June 8, 2021 - Graphic Novel, Reviews
Author: Art Spiegelman
Publisher: Pantheon

The graphic novel Maus, by Art Spiegelman, depicts an insightful yet comedic storyline of Spiegelman’s father being interviewed on his time as a Holocaust survivor and the struggles he underwent being a Polish Jew. I thought that the novel was extremely creative using animals to depict the group that each person was a part of. This made the novel quite engaging and used imagery to enhance the story rather than distract from the text as a whole. For example, the Jews were depicted as mice, and the Germans were cats. This makes a ton of sense considering cats are known to prey on mice, the same way the Germans were targeting the Jews in the Holocaust. I also enjoyed Spiegelman adding little side conversations with his father, because it added humor and personality to the novel in my personal opinion, serving almost as a “break” from the heaviness that comes with a Holocaust story. This gives a sense for Spiegelman’s personality and makes the novel feel more realistic, like we are sitting down with Spiegelman’s father and listening to what he has to say. I believe that by using a graphic novel, complex topics are easier to digest because oftentimes, much like Maus, the graphics aid in telling the story. They aren’t too crazy or intricate, but they involve a bit of critical thinking themselves which adds a whole other layer to the graphic novel. If the text is hard to understand, one can turn to the visuals, and, for example, like in Maus, maybe somebody is struggling with the initial concept of the Holocaust but anybody can recognize that cats are after mice. This allows for further comprehension of the storyline.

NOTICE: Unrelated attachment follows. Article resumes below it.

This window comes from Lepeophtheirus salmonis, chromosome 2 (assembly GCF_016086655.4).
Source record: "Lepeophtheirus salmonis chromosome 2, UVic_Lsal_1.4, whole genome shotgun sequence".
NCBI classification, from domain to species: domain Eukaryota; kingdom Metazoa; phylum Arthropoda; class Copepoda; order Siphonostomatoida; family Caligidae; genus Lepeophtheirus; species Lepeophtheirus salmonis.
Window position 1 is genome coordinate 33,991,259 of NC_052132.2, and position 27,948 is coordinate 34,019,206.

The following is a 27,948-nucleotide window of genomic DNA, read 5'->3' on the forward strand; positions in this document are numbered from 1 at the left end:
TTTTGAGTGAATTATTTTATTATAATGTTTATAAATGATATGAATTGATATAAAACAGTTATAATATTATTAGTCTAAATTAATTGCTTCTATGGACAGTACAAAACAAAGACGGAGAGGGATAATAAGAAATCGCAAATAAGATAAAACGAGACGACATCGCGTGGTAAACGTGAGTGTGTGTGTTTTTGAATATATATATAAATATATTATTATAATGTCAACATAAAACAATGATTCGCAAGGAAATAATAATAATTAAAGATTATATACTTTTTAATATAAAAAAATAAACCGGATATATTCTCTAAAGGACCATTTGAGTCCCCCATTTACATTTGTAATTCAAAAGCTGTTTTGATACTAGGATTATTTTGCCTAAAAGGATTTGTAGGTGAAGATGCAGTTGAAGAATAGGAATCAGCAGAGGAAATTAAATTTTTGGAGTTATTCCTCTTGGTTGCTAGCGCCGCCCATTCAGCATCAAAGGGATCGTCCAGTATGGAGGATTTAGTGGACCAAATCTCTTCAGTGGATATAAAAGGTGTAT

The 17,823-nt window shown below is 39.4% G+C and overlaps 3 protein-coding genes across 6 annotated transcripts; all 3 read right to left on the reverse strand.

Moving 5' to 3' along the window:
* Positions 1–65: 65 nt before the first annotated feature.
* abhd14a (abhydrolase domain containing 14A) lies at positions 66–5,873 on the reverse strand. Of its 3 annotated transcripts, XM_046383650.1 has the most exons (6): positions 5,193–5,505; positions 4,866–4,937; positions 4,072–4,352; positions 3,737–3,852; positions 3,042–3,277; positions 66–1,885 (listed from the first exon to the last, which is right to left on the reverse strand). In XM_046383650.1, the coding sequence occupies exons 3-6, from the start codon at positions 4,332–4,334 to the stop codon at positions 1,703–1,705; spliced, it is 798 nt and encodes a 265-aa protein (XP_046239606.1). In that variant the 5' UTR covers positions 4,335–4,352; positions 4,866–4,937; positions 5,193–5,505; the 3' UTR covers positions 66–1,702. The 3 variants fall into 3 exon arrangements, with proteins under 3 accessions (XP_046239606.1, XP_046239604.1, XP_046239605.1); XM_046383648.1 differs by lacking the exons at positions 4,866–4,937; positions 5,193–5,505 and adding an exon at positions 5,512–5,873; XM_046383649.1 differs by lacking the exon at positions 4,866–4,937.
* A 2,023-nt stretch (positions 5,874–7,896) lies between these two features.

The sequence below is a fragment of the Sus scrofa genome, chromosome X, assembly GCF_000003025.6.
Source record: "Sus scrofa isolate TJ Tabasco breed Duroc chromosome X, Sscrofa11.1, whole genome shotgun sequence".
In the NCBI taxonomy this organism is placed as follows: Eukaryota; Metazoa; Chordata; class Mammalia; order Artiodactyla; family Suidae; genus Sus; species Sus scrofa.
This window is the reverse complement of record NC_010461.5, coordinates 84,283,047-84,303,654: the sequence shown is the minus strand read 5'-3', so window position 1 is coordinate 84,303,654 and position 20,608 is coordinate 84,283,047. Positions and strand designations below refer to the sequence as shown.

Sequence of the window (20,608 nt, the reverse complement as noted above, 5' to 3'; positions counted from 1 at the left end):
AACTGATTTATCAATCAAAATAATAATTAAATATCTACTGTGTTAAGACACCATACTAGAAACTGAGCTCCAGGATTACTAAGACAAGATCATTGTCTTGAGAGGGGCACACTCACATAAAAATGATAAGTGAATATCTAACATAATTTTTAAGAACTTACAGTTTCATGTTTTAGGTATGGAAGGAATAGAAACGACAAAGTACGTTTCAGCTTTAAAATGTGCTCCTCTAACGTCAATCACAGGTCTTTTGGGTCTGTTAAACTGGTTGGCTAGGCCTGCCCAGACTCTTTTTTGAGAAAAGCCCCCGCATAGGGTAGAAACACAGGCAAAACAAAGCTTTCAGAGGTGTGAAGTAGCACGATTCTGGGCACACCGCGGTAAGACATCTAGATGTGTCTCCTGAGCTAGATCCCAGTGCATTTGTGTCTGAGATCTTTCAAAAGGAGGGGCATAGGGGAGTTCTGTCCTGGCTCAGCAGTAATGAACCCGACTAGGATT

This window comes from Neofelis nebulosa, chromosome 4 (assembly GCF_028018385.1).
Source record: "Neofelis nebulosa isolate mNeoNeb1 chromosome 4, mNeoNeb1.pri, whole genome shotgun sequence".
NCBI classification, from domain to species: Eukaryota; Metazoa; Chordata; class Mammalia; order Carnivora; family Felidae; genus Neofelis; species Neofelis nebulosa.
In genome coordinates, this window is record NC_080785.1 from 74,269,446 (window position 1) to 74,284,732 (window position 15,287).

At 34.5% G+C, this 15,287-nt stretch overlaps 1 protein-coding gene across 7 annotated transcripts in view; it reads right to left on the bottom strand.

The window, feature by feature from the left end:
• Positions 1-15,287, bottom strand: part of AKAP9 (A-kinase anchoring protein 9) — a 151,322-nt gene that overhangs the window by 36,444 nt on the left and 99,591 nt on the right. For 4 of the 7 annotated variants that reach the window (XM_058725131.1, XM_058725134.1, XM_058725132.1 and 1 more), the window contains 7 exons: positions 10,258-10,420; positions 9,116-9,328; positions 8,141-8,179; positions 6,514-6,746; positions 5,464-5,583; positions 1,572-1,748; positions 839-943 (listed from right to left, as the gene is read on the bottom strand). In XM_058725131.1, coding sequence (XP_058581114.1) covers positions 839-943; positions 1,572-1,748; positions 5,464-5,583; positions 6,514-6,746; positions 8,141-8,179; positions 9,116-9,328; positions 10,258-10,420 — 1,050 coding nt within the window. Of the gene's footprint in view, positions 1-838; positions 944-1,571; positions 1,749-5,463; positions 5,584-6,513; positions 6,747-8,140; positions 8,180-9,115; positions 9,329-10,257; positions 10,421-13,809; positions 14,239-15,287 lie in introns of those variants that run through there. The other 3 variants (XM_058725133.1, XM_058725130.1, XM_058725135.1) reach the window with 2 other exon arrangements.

—Justina Petrilli, CMRD101 Fall 2020